Gone Fishing

It’s Sunday afternoon, and I’ve decided not to pretend to have posted something yesterday by backdating it. At the same time, I don’t want anyone to worry. The day – yesterday, that is – began with a funeral in Park Slope at which I represented my family. Kathleen was kind enough to come with me. Not only that; she arranged for a car to take us there. (We came home on the train – three trains, actually.) I spent the afternoon cleaning, as usual, and when I was through with that I was seized by the desire to cook, something that hasn’t happened very often lately. I went to the store with a list, but I didn’t read it carefully and came back without cream. I went out again. Later, I made Suprêmes de vollaile aux champignons.

As soon as I’ve worked out the vast discrepancy between Julia Child’s timing and mine – her six to eight minutes was my twenty – I’ll write about this basic but delicious dish, which chicken breasts are baked in a casserole with mushrooms and a bit of green onion. When the breasts are cooked – that’s what took so long – they’re set aside in a warm place while the casserole is used to make a broth, wine, and cream reduction. Miam.

Yesterday was cool but glorious. Today not so much. It’s a great day for reading. Kathleen and I strolled over to Madison Avenue, where I bought a “toastrack” at the stationery store. You know, one of those thingies with three (or more) sections for sorting mail.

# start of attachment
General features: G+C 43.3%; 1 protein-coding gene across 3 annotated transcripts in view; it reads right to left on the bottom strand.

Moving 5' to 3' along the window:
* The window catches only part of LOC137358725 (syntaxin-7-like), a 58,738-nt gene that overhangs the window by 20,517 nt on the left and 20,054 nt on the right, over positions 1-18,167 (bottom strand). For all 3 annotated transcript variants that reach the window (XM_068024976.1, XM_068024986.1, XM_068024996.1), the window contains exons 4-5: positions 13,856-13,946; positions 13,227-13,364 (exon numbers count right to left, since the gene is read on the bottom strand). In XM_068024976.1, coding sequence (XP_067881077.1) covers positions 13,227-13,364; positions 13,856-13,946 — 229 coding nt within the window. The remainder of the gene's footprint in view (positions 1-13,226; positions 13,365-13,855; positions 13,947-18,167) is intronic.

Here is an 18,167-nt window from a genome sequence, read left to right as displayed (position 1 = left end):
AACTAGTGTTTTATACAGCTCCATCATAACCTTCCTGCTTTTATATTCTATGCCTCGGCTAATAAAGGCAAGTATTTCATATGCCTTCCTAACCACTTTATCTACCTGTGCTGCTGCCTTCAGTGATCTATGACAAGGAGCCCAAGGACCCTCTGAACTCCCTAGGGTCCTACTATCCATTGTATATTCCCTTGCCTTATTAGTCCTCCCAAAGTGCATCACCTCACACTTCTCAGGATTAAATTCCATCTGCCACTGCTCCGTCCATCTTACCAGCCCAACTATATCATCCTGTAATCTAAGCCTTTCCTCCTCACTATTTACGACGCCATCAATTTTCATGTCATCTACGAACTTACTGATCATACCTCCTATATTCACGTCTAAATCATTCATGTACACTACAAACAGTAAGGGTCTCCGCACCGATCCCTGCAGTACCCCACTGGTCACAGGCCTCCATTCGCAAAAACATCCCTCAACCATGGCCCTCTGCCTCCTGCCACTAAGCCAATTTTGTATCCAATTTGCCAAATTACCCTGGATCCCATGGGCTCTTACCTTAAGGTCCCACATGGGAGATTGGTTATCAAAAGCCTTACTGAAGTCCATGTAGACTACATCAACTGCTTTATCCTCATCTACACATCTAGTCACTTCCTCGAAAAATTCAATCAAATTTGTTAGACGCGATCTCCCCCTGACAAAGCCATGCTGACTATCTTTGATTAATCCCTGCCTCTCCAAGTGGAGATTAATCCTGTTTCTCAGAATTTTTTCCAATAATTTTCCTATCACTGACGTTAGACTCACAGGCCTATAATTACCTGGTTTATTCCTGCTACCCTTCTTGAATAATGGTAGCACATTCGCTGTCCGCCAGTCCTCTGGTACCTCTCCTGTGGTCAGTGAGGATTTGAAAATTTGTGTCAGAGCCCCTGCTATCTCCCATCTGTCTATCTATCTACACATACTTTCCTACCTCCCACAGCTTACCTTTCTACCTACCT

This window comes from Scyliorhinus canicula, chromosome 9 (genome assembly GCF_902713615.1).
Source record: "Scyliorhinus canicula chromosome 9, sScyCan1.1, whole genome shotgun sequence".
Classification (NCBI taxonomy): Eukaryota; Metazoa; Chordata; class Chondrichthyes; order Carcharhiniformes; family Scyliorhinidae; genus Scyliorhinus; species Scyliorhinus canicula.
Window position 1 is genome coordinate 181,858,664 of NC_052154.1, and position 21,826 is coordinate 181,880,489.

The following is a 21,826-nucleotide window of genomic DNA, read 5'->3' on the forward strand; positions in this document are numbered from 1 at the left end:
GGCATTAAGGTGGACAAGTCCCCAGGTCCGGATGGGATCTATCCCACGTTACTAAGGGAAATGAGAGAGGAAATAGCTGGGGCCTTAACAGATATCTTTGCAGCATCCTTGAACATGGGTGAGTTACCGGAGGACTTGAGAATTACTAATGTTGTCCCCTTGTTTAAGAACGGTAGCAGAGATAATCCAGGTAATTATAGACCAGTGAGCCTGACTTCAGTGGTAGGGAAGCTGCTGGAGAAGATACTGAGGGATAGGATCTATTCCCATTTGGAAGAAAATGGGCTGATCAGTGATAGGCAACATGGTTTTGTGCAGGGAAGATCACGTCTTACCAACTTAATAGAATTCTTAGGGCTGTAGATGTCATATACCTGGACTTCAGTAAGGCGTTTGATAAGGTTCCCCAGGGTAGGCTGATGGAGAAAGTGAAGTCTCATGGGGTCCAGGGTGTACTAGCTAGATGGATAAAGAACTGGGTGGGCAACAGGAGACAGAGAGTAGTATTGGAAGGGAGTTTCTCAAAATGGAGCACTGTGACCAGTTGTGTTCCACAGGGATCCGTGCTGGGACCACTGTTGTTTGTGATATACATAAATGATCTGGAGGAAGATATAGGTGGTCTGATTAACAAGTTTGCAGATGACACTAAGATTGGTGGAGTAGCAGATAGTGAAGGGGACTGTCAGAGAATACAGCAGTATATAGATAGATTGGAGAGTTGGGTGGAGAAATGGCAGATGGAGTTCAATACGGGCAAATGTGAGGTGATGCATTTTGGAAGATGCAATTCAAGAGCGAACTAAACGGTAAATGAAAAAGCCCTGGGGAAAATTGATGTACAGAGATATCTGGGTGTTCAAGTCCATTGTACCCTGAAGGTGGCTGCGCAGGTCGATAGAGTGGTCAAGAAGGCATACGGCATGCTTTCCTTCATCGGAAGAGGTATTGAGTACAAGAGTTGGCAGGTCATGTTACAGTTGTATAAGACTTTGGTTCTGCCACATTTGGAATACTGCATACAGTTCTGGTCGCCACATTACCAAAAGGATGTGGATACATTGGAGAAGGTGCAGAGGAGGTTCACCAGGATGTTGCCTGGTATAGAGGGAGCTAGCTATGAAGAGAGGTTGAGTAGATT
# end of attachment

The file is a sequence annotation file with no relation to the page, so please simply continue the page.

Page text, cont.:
Speaking of getting organized, I have a new habit, and it’s getting me through The Economist, which, as you may know, is a shockingly expensive weekly. There is no point to subscribing to The Economist and then not reading it. At the same time, it’s hardly amusing reading. My new habit, or policy, is this: when in transit, or waiting somewhere, The Economist is the only permitted reading material. (If I’m eating alone, I can read whatever I please.) Every Saturday, I remove the previous week’s issue from my shoulder bag and replace it with the new one. It works! I may not read the whole magazine, but I get it covered. Now all I need is the ability to remember what I read.